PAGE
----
Photo credit: Justin Wan
IOUX CITY | Although WineStyles’ Jerry Janssen has seen some of his customers repurpose cork into DIY art projects, most bottle stoppers are simply thrown into the trash.
“I always thought that was a shame,” he said. WineStyles is at 5002 Sergeant Road. “First of all, people go through a lot of cork. More importantly, cork is a very recyclable raw material.”
This is why WineStyles has partnered with ReCORK, North America’s largest natural cork recycling program.
An alliance between wine stores, restaurants and individuals, ReCORK has collected more than 70 million corks since 2008, according to its website. Collected cork will be repurposed into products ranging from floors to exercise equipment to shoes.
More importantly, ReCORK has planted more than 8,000 trees.
“Cork comes from cork oak trees in countries like Portugal and Spain,” Janssen said. “The bark of a cork oak is harvested by hand every nine years. Trees are never cut down and such harvesting does no harm.”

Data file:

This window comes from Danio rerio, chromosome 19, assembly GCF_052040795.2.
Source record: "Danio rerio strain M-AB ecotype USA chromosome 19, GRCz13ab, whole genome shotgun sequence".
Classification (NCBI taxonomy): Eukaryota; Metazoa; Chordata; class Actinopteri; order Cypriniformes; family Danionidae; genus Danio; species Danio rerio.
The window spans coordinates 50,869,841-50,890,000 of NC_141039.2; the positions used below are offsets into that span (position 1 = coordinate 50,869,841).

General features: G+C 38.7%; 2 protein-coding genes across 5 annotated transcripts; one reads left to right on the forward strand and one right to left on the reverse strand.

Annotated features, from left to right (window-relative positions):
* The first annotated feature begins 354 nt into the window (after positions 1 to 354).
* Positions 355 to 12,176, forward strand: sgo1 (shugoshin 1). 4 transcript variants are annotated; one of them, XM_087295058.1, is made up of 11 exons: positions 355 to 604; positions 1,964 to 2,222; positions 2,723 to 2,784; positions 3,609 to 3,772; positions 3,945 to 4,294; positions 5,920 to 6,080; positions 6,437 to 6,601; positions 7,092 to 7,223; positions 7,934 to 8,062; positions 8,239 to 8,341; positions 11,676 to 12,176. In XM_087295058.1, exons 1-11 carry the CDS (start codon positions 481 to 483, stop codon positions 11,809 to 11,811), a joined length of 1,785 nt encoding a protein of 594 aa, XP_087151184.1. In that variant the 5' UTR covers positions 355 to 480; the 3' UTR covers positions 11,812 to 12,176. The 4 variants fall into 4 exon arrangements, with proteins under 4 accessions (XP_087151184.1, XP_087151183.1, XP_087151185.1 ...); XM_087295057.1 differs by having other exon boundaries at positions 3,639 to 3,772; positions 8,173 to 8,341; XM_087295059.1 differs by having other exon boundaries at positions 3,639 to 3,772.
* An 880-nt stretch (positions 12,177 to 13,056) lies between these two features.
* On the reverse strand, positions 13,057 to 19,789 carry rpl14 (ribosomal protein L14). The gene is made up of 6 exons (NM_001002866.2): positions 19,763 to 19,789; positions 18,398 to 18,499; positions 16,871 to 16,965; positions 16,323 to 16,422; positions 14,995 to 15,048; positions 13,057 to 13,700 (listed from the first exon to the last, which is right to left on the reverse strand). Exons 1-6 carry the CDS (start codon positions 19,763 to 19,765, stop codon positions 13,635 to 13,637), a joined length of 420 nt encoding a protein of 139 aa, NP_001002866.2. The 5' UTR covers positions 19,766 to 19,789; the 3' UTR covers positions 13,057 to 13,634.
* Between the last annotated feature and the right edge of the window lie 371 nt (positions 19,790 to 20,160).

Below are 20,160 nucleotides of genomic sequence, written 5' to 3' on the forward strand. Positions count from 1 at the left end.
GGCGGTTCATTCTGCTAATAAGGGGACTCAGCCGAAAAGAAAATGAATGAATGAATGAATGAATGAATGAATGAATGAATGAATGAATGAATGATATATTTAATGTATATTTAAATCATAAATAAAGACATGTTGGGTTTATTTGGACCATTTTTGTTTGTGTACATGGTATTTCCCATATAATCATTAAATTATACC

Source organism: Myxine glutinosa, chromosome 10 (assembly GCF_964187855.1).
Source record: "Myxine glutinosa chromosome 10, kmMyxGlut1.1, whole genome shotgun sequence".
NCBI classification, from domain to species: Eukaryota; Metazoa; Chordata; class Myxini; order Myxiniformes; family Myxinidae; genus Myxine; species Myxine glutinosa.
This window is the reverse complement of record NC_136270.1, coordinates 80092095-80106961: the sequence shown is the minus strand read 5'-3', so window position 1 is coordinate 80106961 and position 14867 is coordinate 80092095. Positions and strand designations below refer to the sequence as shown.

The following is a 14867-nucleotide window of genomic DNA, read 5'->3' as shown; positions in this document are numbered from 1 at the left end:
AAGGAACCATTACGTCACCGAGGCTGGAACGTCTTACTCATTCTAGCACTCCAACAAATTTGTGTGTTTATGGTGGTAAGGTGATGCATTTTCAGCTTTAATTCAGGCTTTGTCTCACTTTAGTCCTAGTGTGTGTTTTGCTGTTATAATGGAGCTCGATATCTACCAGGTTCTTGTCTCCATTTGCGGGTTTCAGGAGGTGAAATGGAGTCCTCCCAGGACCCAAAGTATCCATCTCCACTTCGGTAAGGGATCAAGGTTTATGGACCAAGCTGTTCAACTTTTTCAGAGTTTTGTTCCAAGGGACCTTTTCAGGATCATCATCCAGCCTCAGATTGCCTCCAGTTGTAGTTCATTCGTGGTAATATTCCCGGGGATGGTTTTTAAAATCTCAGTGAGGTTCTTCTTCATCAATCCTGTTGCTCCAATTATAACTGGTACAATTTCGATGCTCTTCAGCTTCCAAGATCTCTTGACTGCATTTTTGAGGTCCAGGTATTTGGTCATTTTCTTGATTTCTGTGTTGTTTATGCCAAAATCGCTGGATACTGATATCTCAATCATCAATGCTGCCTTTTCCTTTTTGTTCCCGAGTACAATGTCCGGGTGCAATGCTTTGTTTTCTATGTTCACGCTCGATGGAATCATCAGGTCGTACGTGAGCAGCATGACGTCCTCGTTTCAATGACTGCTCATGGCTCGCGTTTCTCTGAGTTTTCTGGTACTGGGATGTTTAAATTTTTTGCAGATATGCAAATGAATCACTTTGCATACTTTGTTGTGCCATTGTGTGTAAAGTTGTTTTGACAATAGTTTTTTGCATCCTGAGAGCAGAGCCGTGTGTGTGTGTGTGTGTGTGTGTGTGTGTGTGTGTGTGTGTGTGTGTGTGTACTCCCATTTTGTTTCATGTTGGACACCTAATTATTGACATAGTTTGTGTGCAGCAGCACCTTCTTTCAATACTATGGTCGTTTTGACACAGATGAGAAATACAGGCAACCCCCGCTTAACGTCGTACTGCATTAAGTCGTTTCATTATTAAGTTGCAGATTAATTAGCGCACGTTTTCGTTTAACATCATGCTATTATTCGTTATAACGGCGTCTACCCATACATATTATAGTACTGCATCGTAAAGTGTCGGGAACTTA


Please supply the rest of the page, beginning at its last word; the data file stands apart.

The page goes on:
Indeed, harvesting cork oak bark can extend a tree’s lifespan by more than 200 years.
“The harvesting of a cork oak is one of the best examples of traditional, sustainable land use,” Janssen said. “It’s also a way for us to reduce our carbon footprint.”
Janssen said this is important to WineStyles’ customers.
“Increasingly, our customers have been asking for sustainable and organic wines,” he said. “The best-tasting wines are the ones with no chemicals and few ingredients.
“Wine is natural,” he added, “and so is the cork.” Since putting out a ReCORK recycling box a few weeks ago, Janssen said customers are already bringing in their used bottle stoppers.
“If you give people an option to reduce their carbon footprint, they will take it,” he said.
It’s certainly better than having cork turn up in landfills.
“There are so many ways to reuse cork,” Janssen said. “Whether it goes into flooring, yoga blocks and high-end footwear, cork can easily have a second or third life.”
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